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Upload as .php~ then Rename .php (high-volume sites)


Joined: 06 Mar 2009
Posts: 5
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Maybe I'm thinking about this the wrong way...so I'll just explain the problem:

1) I start uploading index.php
2) Someone browses our website and gets a bunch of PHP errors
3) The upload finishes

For a high-volume site, having pages down (imagine common.inc), even for a fraction of a second, hurts. Here's what I think would be supurb:

1) I start uploading index.php, which is temporarily saved as index.php~
2) Someone browses our website and still gets the original index.php
3) The upload finishes and is renamed (rename index.php~ index.php) instantly

So there it is. Am I way off in my thinking? Is there a much easier solution that I'm missing? Can this be (easily) added into NuSphere PhpED?
View user's profileFind all posts by niaxilinSend private message


Joined: 25 Dec 2008
Posts: 21
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This would be great - even better if it was coupled with multiple-threaded uploading and all files renamed after all files uploaded.
View user's profileFind all posts by Disgruntled UserSend private message
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Joined: 22 May 2008
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So long as its built where it doesnt overwrite files, say if there was already an index.php~ on the server.

I'm also waiting for multi-threaded ftp like FileZilla has. It would make phped much much better.
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Joined: 13 Jul 2003
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In most cases the bottleneck is network performance (bandwidth and latency). If the bandwidth is limited by the router (e.g. on ISP side) or by the server and they enforce the limit per connection, it's the only case when adding multiple threads may improve performance. In this case you can improve it by choosing appropriate ISP plan with wider bandwidth. With the other cases, adding more threads will only slowdown everything.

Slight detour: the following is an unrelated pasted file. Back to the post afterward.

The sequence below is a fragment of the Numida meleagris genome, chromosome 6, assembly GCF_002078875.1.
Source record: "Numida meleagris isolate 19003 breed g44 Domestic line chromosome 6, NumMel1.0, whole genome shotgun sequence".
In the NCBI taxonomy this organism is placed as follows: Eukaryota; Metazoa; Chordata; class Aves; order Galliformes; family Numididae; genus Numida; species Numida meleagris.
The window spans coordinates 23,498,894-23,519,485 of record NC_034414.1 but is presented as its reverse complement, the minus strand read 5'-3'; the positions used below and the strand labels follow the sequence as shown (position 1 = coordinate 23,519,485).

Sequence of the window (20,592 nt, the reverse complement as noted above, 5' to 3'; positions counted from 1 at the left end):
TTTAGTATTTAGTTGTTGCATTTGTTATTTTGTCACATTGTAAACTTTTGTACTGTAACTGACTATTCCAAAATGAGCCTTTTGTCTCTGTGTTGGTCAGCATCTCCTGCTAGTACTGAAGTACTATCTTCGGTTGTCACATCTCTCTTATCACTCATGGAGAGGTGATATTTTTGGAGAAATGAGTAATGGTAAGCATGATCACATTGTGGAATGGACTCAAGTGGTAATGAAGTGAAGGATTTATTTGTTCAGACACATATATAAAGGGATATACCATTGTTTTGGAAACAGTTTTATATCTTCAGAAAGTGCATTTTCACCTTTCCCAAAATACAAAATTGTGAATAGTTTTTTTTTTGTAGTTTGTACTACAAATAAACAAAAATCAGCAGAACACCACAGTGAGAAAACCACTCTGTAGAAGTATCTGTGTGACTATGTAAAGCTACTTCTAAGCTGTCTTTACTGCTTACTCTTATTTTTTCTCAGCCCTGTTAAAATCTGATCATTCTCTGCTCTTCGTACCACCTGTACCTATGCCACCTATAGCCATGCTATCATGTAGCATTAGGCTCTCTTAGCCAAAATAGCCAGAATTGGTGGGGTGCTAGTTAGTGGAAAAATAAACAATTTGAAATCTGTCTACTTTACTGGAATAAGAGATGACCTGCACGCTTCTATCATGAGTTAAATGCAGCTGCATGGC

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Joined: 22 May 2008
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When you have hundreds (in my case a couple thousand) small images to download/upload, having 4 concurrent connections running simultaneously gets it done much faster than a single connection.

This is why I use FileZilla over NuSphere's FTP quite often on those sites because it saves time.
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Joined: 14 Apr 2006
Posts: 33
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dmitri wrote:
In most cases the bottleneck is network performance (bandwidth and latency). If the bandwidth is limited by the router (e.g. on ISP side) or by the server and they enforce the limit per connection, it's the only case when adding multiple threads may improve performance. In this case you can improve it by choosing appropriate ISP plan with wider bandwidth. With the other cases, adding more threads will only slowdown everything.


This is perfectly true, however in my experience (and alot of others going by a thread elsewhere) the real bottle neck is the FTP code in PHPEd. Uploading the same files with a proper FTP client can be many, many times quicker.

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Steve.
View user's profileFind all posts by MGSteveSend private message
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Oh, common!
Do you know any ftp client that runs faster than PhpED?
I compared with Filezilla and it apperead almost 30% slower than PhpED.